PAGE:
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Where do you belong?

Te Anu Tonga, Utah native, film director, and producer of the documentary, “Kapa Haka – Going Home,” shared her experiences as she discovered her Pacific Islander roots, urging Weber State University students to find out where they belong.

The documentary’s producer, Heather Harrison, asked students to “let down the walls you came in with, be open to what you can learn today and take home what you learned to your families.”

Harrison and Tonga were urged to film a documentary about human experiences.

Tonga wanted to connect with her Pacific Islander roots and heritage in New Zealand. She thought she knew who she was, but after the trip, her life was flipped upside down.

In the documentary, Tonga’s uncle asked her, “Why are you here? You don’t belong here.”

Tonga was shocked and hurt by what she had heard, not understanding if her uncle was questioning her or stating that she does not belong among her people.

Tonga faced disappointing conversations but came through stronger after she found out that high school students embraced their Pacific Islander culture through Kapa Haka.

Kapa Haka is a traditional Māori performing art, which translates to “group dance.”

The basic Kapa Haka is performed by forming a line and dancing. According to Tonga, the dance is emotional and uplifting, intended to celebrate the Pacific Islander culture and, more specifically, the Polynesian culture.

Tonga saw students chanting, stomping and emitting emotions into their dance during the Kapa Haka competition, Polyfest. These students demonstrated their love for their culture through their dance and traditional tā mokos.

Tā mokos is the permanent marking of the body and face, distinct from tattoos, wherein the skin is carved by chisels rather than punctured by needles. High school student Te Ria Irigka had a tā moko on her leg that symbolized her mother and two brothers.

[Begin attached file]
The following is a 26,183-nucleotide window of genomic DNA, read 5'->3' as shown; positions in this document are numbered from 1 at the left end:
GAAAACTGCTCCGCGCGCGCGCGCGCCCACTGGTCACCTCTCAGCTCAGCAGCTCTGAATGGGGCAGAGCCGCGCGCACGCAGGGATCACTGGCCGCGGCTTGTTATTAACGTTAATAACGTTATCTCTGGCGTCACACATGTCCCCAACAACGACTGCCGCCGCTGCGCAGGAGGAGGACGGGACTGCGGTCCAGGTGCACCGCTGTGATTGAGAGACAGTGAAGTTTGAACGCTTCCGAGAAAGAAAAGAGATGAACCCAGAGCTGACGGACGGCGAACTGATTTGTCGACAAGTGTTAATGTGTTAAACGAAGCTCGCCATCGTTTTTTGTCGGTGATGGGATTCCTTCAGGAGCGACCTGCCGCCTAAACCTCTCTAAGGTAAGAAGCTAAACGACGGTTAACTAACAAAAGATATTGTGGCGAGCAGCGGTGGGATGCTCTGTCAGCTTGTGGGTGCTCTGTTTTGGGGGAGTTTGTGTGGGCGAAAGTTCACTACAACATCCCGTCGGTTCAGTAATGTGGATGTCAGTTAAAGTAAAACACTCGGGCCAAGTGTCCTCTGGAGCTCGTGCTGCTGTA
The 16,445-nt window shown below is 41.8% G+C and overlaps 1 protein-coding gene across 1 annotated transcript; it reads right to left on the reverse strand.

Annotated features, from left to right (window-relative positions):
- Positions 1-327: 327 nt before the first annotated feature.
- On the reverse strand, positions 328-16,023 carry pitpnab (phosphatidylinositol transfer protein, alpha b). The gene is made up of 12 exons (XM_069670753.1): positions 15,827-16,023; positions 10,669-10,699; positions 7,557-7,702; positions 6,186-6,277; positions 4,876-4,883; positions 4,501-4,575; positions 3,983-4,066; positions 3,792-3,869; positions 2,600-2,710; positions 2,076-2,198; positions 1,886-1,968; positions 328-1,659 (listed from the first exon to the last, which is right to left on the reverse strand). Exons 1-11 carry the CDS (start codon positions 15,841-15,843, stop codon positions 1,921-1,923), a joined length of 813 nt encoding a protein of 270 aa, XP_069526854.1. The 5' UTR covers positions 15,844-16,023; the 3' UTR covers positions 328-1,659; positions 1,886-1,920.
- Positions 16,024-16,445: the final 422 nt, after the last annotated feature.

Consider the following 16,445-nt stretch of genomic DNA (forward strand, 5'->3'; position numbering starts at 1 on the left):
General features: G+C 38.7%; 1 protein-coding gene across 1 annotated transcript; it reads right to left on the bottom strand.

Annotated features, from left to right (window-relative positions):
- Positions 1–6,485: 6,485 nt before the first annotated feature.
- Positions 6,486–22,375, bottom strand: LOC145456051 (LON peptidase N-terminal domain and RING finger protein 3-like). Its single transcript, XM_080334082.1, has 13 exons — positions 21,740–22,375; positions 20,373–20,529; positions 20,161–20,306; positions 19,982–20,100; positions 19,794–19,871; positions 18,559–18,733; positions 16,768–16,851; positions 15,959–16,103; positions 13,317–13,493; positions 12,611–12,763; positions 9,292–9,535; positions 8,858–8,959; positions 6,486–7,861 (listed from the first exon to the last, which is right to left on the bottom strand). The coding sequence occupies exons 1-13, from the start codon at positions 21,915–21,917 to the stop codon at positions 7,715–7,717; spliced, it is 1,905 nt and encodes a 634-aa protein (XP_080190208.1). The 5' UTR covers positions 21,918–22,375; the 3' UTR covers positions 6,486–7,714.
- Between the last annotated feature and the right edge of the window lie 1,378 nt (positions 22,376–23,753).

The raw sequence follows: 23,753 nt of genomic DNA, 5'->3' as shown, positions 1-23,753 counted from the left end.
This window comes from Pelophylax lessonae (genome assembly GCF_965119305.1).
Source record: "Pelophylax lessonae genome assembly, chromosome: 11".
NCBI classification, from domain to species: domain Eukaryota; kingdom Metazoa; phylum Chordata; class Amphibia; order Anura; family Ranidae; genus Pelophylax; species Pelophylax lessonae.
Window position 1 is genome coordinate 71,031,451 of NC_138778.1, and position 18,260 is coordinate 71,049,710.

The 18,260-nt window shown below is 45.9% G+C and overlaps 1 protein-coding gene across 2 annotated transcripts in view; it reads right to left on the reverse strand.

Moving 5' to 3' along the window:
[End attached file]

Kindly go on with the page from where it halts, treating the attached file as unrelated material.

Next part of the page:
Another high school student, Caroline Hamilton, wanted a tā moko for her grandfather because he was her idol. However, she was nervous and unsure of how he would react. Hamilton’s grandfather not only granted permission, but the 80-something-year-old got a matching tā moko with her.

The Polynesian culture has an undeniable closeness with other cultures.

“Everyone’s culture should be embraced and encouraged to share with others,” Harrison said, “New Zealand has impacted my life in ways that I will be forever grateful for.”

Although the three women had no credentials to go to New Zealand to document what they did, Tonga was called to learn more about her culture.

“If you have an invitation to do something, you will figure it out as it goes,” Tonga said, “and the connection is something worth fighting for.

There were times during the trip when Tonga felt underqualified; it was easy for her to feel doubtful as they had about $300 between the three of them and never had a solid place to stay.

Tonga was worried she didn’t know where the documentary would go; it turned out that she didn’t know where she was going either.

She learned by listening to stories from the Polynesian students that her journey to self-discovery and her documentary turned out to be everything she hoped they would be.

By coming to WSU, the three women had one goal, which was to urge attendees to search within themselves and others and ask themselves, “Where do I belong?”

Corraine Paris and WSU freshman, Adam Hess, enjoy exploring and learning about differing cultures. After watching the screening, Paris was getting emotional talking about the importance of human connection.

“When you’re mean to people or you fight with people, you have to realize that they’re someone else’s kid,” Paris said, “It’s important to keep in mind that you’re representing other people as well, like your parents and grandparents.”

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